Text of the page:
13. Tree-change

Benefits and Challenges of Moving to the Country
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Introduction
Country living offers many benefits for people sick of the stress and demands of city life. But rural life is not just fresh air and wide open spaces, it can challenge long held notions of privacy, convenience, and status, and may demand significant personal change and adjustment.

Contributors
Dr John Ashfield
Anisa Assafi
Professor Dean Carson
Gerry De Jong
Monica Dodd
Dr Angela Ragusa

Thinkabout Talkabout
Dr John Ashfield
The tree-change and sea change phenomena can be something of a mixed blessing: towns whose populations are in decline are certainly benefiting by new people moving in; its helping to keep schools open, local businesses operating, and housing stock occupied. In some communities, even the influx of just a few families can keep towns viable.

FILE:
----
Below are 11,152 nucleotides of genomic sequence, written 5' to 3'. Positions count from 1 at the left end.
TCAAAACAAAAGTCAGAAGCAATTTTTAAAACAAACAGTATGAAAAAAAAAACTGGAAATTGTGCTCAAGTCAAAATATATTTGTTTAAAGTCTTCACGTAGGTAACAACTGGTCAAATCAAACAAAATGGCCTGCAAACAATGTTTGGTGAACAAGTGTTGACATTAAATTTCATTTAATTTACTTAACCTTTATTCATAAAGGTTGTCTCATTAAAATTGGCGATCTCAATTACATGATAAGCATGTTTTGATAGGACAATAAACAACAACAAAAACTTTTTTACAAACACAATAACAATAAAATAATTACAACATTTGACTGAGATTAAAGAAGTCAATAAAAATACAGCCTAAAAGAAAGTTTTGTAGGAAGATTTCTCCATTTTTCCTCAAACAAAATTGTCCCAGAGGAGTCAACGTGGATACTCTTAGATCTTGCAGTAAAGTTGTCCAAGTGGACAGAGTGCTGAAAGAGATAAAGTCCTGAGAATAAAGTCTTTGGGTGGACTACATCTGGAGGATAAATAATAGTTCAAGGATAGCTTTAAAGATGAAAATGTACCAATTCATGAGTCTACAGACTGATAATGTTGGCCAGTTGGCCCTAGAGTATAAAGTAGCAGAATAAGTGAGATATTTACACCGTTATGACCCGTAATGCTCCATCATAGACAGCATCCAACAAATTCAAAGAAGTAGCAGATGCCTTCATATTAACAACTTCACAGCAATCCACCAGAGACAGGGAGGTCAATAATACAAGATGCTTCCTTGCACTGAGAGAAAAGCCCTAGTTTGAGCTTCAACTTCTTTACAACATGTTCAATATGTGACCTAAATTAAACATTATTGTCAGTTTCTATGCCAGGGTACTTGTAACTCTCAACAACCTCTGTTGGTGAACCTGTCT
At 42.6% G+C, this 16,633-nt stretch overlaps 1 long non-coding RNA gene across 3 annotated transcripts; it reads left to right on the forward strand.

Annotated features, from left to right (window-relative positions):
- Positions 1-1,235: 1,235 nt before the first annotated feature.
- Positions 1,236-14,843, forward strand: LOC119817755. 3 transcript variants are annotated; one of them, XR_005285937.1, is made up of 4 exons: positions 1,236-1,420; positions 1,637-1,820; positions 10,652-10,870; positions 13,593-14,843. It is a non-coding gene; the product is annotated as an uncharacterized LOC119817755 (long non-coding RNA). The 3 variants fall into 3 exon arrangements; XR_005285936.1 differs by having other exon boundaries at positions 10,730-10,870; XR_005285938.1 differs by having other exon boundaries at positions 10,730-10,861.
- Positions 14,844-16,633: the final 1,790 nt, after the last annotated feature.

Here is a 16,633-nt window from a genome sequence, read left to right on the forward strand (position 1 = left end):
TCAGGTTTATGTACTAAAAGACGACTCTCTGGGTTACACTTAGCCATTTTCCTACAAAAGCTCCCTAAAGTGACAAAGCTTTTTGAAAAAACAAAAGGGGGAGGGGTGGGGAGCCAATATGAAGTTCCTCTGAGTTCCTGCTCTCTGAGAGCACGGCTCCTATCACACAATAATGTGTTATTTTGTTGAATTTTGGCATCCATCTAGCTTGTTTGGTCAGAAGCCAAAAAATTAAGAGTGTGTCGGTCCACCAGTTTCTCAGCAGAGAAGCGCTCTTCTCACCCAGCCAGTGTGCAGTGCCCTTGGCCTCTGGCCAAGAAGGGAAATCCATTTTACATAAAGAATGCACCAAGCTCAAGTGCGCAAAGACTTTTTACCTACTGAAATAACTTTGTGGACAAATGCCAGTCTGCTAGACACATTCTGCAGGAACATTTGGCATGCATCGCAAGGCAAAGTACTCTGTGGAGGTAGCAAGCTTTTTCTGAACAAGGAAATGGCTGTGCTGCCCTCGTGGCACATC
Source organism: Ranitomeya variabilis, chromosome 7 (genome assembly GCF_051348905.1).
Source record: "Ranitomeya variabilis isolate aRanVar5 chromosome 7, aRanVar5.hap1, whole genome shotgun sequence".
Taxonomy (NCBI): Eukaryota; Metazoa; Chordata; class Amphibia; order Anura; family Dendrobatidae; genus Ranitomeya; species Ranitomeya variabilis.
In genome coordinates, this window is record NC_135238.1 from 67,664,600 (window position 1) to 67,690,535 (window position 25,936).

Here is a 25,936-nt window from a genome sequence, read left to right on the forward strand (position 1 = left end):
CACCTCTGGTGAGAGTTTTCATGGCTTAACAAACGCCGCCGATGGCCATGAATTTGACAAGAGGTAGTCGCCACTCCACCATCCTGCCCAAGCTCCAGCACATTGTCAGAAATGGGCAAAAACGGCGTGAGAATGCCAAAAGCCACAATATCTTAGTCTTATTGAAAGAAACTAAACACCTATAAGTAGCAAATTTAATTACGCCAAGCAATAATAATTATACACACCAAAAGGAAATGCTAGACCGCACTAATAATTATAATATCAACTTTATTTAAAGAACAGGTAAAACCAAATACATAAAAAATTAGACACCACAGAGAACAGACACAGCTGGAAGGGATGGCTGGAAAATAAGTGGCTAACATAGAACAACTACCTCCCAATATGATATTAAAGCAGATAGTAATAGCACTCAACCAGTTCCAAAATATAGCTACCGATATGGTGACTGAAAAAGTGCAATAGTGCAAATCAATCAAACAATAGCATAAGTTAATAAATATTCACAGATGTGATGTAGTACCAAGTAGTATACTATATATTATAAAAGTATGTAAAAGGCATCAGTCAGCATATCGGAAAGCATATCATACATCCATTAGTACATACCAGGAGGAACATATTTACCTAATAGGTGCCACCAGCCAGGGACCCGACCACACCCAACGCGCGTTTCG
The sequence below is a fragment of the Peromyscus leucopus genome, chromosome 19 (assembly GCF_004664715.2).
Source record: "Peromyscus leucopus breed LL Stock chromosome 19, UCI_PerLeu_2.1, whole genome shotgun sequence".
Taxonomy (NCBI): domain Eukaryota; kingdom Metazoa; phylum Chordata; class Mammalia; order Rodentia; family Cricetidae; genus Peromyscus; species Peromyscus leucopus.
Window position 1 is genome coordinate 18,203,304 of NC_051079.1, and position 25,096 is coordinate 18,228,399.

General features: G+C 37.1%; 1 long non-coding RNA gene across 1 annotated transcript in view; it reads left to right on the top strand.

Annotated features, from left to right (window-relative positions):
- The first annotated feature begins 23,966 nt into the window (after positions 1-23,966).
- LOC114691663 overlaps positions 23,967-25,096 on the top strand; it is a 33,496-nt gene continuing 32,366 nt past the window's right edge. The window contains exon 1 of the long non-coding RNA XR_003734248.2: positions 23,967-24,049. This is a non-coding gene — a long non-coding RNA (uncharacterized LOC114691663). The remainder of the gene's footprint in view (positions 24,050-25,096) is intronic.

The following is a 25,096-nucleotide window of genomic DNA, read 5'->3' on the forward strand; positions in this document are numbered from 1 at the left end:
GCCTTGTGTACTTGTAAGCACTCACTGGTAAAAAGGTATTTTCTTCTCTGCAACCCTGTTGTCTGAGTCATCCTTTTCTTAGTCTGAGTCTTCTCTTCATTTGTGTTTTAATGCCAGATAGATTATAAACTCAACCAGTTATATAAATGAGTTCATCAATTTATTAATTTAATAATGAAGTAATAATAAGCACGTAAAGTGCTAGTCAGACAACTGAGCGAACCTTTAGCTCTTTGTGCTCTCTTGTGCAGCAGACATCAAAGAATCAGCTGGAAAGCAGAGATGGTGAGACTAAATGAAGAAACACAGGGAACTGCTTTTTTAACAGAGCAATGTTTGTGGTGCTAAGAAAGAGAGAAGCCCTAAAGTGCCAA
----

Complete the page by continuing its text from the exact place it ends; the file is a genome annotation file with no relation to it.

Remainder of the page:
On the other hand, in other cases it has perhaps caused the decline of some rural town cultures – and lots of unexpected problems. Very low cost housing has for some communities attracted people that are quite broken and dysfunctional – families and people with substance abuse and mental health problems. It is not hard to imagine why this sometimes causes local ill-feeling, and a tendency for locals to be unwelcoming.

One of the problems with concentrating high need families in rural communities, is that such families will find it very hard to access the kinds of services and support they might have taken for granted in regional towns or the city.

Local councils and resident groups need to put a lot of thought into issues of development and sustainability, if these are to happen in a positive way.

First Broadcast – Monday 24 June 2013